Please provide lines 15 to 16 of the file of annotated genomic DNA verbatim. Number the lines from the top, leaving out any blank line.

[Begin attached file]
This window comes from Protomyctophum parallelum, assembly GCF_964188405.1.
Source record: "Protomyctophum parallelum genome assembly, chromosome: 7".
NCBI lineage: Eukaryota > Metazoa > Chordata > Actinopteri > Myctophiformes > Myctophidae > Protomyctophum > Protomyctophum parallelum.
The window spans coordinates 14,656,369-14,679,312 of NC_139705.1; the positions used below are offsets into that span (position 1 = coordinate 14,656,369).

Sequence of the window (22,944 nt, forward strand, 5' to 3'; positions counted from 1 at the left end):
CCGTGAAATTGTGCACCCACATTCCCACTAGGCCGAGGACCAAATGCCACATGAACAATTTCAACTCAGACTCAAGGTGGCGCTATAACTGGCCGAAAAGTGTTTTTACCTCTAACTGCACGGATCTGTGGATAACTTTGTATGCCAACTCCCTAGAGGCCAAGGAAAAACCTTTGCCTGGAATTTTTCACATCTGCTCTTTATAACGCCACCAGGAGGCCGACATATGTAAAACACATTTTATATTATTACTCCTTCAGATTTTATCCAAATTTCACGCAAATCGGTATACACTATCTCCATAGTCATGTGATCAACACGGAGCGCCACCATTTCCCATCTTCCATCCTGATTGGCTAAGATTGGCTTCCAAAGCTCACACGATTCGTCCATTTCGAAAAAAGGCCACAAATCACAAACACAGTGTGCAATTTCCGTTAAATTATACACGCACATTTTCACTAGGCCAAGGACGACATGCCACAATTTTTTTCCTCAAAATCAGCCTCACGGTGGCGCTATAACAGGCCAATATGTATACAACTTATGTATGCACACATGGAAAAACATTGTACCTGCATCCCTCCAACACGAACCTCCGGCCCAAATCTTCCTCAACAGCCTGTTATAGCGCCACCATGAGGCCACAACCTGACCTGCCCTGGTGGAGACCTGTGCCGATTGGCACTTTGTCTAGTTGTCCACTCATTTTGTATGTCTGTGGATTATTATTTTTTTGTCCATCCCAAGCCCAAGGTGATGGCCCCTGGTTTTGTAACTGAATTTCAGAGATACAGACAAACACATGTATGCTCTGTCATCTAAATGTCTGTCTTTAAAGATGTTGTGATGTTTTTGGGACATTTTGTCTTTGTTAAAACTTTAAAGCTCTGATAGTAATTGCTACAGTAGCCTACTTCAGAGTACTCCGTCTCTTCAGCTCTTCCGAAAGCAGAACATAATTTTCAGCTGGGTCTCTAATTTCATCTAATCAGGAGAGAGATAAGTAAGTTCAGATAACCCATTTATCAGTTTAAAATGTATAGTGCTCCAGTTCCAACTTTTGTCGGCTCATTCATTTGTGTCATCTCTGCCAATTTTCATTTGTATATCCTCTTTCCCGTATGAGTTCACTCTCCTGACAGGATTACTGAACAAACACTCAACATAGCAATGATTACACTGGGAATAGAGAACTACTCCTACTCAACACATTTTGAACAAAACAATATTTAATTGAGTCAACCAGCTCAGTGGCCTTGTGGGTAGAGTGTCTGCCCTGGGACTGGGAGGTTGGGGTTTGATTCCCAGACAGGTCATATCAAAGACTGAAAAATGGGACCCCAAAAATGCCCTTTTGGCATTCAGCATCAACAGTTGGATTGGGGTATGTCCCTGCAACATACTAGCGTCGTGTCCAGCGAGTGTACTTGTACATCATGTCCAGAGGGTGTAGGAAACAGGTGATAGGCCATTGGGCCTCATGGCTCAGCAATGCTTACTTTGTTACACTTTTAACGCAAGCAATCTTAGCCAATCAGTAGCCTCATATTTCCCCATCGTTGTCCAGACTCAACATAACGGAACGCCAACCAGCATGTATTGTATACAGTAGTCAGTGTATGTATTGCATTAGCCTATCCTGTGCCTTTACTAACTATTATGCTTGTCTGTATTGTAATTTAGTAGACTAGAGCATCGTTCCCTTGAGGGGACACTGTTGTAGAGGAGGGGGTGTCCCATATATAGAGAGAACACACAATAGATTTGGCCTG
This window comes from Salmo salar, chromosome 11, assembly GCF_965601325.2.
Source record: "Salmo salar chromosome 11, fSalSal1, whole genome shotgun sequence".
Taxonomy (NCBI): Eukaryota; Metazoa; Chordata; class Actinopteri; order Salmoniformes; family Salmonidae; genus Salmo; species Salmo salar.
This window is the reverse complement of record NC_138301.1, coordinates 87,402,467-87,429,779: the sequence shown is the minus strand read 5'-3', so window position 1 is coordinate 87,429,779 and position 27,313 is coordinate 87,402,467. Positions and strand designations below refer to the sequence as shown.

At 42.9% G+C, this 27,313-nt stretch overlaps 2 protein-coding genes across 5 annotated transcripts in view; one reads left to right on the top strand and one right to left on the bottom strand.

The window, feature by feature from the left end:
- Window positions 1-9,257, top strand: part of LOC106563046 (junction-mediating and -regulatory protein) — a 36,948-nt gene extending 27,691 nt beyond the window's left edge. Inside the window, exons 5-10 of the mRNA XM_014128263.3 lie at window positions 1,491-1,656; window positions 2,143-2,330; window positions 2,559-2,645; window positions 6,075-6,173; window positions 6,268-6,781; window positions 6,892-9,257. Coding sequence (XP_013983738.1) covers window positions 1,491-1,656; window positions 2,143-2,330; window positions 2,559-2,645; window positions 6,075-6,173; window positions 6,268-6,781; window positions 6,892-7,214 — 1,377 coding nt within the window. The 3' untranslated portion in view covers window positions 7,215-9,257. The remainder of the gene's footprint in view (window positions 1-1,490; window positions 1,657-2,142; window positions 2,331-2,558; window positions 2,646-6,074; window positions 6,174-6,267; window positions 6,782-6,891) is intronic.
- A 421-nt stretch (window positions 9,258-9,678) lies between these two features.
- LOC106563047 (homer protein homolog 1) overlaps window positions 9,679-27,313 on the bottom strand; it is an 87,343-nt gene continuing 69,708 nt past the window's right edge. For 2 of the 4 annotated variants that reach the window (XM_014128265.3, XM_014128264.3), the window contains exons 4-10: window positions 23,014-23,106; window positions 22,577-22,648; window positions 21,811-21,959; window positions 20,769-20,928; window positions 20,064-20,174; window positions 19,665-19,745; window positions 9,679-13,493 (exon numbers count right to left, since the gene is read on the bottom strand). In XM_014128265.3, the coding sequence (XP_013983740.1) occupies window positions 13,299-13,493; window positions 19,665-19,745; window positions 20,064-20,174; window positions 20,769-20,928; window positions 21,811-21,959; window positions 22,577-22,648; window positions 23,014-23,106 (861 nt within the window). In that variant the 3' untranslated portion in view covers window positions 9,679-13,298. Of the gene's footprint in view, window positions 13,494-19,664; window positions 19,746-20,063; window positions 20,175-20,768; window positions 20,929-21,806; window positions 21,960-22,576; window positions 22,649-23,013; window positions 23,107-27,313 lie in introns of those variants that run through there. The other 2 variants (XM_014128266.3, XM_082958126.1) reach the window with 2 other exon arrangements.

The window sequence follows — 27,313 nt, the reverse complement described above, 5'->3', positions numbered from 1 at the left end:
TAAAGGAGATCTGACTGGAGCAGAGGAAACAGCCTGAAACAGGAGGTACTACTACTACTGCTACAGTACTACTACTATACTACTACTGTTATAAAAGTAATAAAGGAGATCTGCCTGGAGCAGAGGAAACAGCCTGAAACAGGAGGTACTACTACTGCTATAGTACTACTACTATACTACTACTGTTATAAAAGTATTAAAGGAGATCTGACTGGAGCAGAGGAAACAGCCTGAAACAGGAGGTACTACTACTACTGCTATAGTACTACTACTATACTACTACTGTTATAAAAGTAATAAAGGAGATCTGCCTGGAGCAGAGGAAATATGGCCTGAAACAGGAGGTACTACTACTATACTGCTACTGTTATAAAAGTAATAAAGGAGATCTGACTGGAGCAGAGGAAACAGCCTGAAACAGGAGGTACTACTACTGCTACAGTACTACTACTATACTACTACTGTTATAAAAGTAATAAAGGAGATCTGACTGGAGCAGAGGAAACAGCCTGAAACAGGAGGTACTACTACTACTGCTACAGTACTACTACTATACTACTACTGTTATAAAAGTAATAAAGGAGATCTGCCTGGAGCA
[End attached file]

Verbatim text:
- LOC106563047 (homer protein homolog 1) overlaps window positions 9,679-27,313 on the bottom strand; it is an 87,343-nt gene continuing 69,708 nt past the window's right edge. For 2 of the 4 annotated variants that reach the window (XM_014128265.3, XM_014128264.3), the window contains exons 4-10: window positions 23,014-23,106; window positions 22,577-22,648; window positions 21,811-21,959; window positions 20,769-20,928; window positions 20,064-20,174; window positions 19,665-19,745; window positions 9,679-13,493 (exon numbers count right to left, since the gene is read on the bottom strand). In XM_014128265.3, the coding sequence (XP_013983740.1) occupies window positions 13,299-13,493; window positions 19,665-19,745; window positions 20,064-20,174; window positions 20,769-20,928; window positions 21,811-21,959; window positions 22,577-22,648; window positions 23,014-23,106 (861 nt within the window). In that variant the 3' untranslated portion in view covers window positions 9,679-13,298. Of the gene's footprint in view, window positions 13,494-19,664; window positions 19,746-20,063; window positions 20,175-20,768; window positions 20,929-21,806; window positions 21,960-22,576; window positions 22,649-23,013; window positions 23,107-27,313 lie in introns of those variants that run through there. The other 2 variants (XM_014128266.3, XM_082958126.1) reach the window with 2 other exon arrangements.

The window sequence follows — 27,313 nt, the reverse complement described above, 5'->3', positions numbered from 1 at the left end: